Dialumenes are multiply-bonded Al(I) compounds. Their high reactivity has attracted the attention of chemists because it enables, e.g., the bond activation of usually unreactive small molecules. However, the same high reactivity makes dialumenes challenging to isolate and study, which means relatively little is known about them.
Michael J. Cowley, University of Edinburgh, UK, Tobias Krämer, Maynooth University, Ireland, and colleagues have prepared a dialumene with a weak Al=Al bond that dissociates in solution. By reducing an Al(II) precursor with an Na/K alloy, an amido-phosphine-supported dialumene was prepared (pictured below). As a solid, the compound is Al=Al bonded, but in solution, the Al=Al bond can dissociate to generate Al(I) monomers.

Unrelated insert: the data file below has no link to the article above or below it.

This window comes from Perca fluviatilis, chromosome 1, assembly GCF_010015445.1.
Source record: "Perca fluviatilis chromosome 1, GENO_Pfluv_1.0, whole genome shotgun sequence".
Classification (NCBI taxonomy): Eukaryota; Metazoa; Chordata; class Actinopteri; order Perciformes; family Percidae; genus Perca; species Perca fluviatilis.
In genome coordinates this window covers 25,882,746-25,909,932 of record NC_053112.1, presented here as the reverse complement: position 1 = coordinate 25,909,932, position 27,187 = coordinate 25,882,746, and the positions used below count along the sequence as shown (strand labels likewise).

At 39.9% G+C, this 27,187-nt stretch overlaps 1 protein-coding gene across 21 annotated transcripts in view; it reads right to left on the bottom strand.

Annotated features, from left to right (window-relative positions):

Density functional theory (DFT) calculations showed that the Al=Al bond in the dialumene has only marginal multiple-bond character. The dialumene has a long Al=Al bond and a trans-bent structure. The researchers believe that understanding the effects of substituents at Al=Al bonds on the structure, bonding, and reactivity could enable the design of new dialumenes with controllable reactivity patterns.
- Reversible Dissociation of a Dialumene,
Rosalyn L. Falconer, Keelan M. Byrne, Gary S. Nichol, Tobias Krämer, Michael J. Cowley,
Angew. Chem. Int. Ed. 2021.